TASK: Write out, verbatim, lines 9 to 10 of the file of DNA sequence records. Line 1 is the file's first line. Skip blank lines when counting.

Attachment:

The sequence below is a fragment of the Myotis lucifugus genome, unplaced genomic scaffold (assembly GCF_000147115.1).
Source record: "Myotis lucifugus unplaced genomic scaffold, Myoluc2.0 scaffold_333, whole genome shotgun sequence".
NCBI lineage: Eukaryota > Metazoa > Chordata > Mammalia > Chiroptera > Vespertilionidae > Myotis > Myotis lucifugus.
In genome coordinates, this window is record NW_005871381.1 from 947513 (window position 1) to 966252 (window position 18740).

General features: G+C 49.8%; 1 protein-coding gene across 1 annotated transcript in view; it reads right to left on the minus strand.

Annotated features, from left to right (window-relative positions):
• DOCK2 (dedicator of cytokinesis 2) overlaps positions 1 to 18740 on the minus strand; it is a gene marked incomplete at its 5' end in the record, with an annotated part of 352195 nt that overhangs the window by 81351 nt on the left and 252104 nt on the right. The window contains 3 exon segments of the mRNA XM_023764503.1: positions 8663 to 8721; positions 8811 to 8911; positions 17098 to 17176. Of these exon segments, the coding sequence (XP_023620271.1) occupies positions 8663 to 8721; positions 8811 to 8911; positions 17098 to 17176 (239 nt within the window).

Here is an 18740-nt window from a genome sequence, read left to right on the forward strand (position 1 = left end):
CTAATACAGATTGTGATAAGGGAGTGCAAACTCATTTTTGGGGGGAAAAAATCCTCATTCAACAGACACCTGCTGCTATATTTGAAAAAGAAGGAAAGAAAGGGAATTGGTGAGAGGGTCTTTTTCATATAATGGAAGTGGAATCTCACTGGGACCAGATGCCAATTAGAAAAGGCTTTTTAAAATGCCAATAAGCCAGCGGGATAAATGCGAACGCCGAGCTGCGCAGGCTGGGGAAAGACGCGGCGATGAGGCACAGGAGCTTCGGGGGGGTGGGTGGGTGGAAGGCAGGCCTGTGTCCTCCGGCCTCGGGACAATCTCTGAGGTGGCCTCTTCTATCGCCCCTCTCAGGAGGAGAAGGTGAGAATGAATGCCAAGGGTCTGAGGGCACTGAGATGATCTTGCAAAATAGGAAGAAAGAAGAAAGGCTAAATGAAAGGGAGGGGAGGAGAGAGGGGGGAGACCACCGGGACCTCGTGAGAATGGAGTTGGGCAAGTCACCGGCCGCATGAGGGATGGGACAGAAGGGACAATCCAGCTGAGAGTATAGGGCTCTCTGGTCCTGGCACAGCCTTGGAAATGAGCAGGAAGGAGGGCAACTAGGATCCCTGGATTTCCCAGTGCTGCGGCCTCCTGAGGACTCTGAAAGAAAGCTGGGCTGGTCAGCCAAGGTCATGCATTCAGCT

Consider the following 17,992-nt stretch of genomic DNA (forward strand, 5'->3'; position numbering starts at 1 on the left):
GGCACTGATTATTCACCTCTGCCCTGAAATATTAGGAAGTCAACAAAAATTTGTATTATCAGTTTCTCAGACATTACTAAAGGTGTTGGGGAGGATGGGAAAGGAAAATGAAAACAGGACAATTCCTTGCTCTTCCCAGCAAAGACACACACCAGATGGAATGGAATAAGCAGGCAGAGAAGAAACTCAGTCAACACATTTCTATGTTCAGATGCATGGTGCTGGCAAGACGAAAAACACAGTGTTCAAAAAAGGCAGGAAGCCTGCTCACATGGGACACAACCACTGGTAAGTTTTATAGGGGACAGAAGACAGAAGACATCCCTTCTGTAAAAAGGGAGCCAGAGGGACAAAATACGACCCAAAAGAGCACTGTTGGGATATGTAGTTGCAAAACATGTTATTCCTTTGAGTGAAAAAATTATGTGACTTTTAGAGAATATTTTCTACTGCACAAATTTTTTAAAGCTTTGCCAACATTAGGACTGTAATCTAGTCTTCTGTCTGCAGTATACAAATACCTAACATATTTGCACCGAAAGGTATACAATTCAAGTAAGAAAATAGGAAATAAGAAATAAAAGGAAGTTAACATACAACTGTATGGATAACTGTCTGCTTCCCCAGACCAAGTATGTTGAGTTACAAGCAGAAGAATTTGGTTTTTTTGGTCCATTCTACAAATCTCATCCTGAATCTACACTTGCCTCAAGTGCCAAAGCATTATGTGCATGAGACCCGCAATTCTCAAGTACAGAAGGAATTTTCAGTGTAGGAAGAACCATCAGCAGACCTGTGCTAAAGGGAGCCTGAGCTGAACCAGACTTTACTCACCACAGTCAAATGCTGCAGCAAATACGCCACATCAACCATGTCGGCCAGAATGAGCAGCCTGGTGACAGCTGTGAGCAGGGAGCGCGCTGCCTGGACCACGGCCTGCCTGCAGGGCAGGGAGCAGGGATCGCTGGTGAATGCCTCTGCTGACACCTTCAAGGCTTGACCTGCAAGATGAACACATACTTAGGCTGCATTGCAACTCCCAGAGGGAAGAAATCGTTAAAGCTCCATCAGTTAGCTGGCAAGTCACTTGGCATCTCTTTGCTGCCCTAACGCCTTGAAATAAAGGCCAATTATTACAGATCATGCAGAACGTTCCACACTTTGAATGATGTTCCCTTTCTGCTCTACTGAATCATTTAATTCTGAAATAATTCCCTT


CTAATACAGATTGTGATAAGGGAGTGCAAACTCATTTTTGGGGGGAAAAAATCCTCATTCAACAGACACCTGCTGCTATATTTGAAAAAGAAGGAAAGAAAGGGAATTGGTGAGAGGGTCTTTTTCATATAATGGAAGTGGAATCTCACTGGGACCAGATGCCAATTAGAAAAGGCTTTTTAAAATGCCAATAAGCCAGCGGGATAAATGCGAACGCCGAGCTGCGCAGGCTGGGGAAAGACGCGGCGATGAGGCACAGGAGCTTCGGGGGGGTGGGTGGGTGGAAGGCAGGCCTGTGTCCTCCGGCCTCGGGACAATCTCTGAGGTGGCCTCTTCTATCGCCCCTCTCAGGAGGAGAAGGTGAGAATGAATGCCAAGGGTCTGAGGGCACTGAGATGATCTTGCAAAATAGGAAGAAAGAAGAAAGGCTAAATGAAAGGGAGGGGAGGAGAGAGGGGGGAGACCACCGGGACCTCGTGAGAATGGAGTTGGGCAAGTCACCGGCCGCATGAGGGATGGGACAGAAGGGACAATCCAGCTGAGAGTATAGGGCTCTCTGGTCCTGGCACAGCCTTGGAAATGAGCAGGAAGGAGGGCAACTAGGATCCCTGGATTTCCCAGTGCTGCGGCCTCCTGAGGACTCTGAAAGAAAGCTGGGCTGGTCAGCCAAGGTCATGCATTCAGCT

Consider the following 17,992-nt stretch of genomic DNA (forward strand, 5'->3'; position numbering starts at 1 on the left):